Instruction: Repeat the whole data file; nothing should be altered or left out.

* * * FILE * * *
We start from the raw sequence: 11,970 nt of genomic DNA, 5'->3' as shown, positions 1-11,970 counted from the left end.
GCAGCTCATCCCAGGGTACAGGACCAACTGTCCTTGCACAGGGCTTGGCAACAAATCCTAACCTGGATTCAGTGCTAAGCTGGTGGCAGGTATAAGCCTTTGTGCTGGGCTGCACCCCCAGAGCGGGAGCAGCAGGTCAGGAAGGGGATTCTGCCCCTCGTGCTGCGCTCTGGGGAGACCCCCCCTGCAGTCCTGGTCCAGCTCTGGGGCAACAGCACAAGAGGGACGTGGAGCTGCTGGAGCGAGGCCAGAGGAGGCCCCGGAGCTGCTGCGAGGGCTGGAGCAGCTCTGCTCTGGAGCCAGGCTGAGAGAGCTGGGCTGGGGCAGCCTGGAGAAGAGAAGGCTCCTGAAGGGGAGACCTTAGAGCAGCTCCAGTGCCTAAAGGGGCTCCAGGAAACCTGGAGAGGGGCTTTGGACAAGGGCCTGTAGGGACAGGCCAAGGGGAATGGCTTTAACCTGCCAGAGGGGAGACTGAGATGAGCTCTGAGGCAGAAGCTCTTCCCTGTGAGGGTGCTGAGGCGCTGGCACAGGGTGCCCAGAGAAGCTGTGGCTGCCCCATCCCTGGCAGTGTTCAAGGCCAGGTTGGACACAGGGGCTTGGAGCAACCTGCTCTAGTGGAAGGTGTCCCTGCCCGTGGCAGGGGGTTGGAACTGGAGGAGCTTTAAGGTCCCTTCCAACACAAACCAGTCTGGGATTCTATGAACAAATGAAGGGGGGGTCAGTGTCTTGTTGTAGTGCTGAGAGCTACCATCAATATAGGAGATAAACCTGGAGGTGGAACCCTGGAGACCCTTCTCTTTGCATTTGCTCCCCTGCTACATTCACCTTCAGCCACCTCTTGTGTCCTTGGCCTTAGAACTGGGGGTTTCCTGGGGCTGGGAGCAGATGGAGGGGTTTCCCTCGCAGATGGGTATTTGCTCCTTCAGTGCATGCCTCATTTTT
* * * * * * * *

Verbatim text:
We start from the raw sequence: 11,970 nt of genomic DNA, 5'->3' as shown, positions 1-11,970 counted from the left end.
GCAGCTCATCCCAGGGTACAGGACCAACTGTCCTTGCACAGGGCTTGGCAACAAATCCTAACCTGGATTCAGTGCTAAGCTGGTGGCAGGTATAAGCCTTTGTGCTGGGCTGCACCCCCAGAGCGGGAGCAGCAGGTCAGGAAGGGGATTCTGCCCCTCGTGCTGCGCTCTGGGGAGACCCCCCCTGCAGTCCTGGTCCAGCTCTGGGGCAACAGCACAAGAGGGACGTGGAGCTGCTGGAGCGAGGCCAGAGGAGGCCCCGGAGCTGCTGCGAGGGCTGGAGCAGCTCTGCTCTGGAGCCAGGCTGAGAGAGCTGGGCTGGGGCAGCCTGGAGAAGAGAAGGCTCCTGAAGGGGAGACCTTAGAGCAGCTCCAGTGCCTAAAGGGGCTCCAGGAAACCTGGAGAGGGGCTTTGGACAAGGGCCTGTAGGGACAGGCCAAGGGGAATGGCTTTAACCTGCCAGAGGGGAGACTGAGATGAGCTCTGAGGCAGAAGCTCTTCCCTGTGAGGGTGCTGAGGCGCTGGCACAGGGTGCCCAGAGAAGCTGTGGCTGCCCCATCCCTGGCAGTGTTCAAGGCCAGGTTGGACACAGGGGCTTGGAGCAACCTGCTCTAGTGGAAGGTGTCCCTGCCCGTGGCAGGGGGTTGGAACTGGAGGAGCTTTAAGGTCCCTTCCAACACAAACCAGTCTGGGATTCTATGAACAAATGAAGGGGGGGTCAGTGTCTTGTTGTAGTGCTGAGAGCTACCATCAATATAGGAGATAAACCTGGAGGTGGAACCCTGGAGACCCTTCTCTTTGCATTTGCTCCCCTGCTACATTCACCTTCAGCCACCTCTTGTGTCCTTGGCCTTAGAACTGGGGGTTTCCTGGGGCTGGGAGCAGATGGAGGGGTTTCCCTCGCAGATGGGTATTTGCTCCTTCAGTGCATGCCTCATTTTT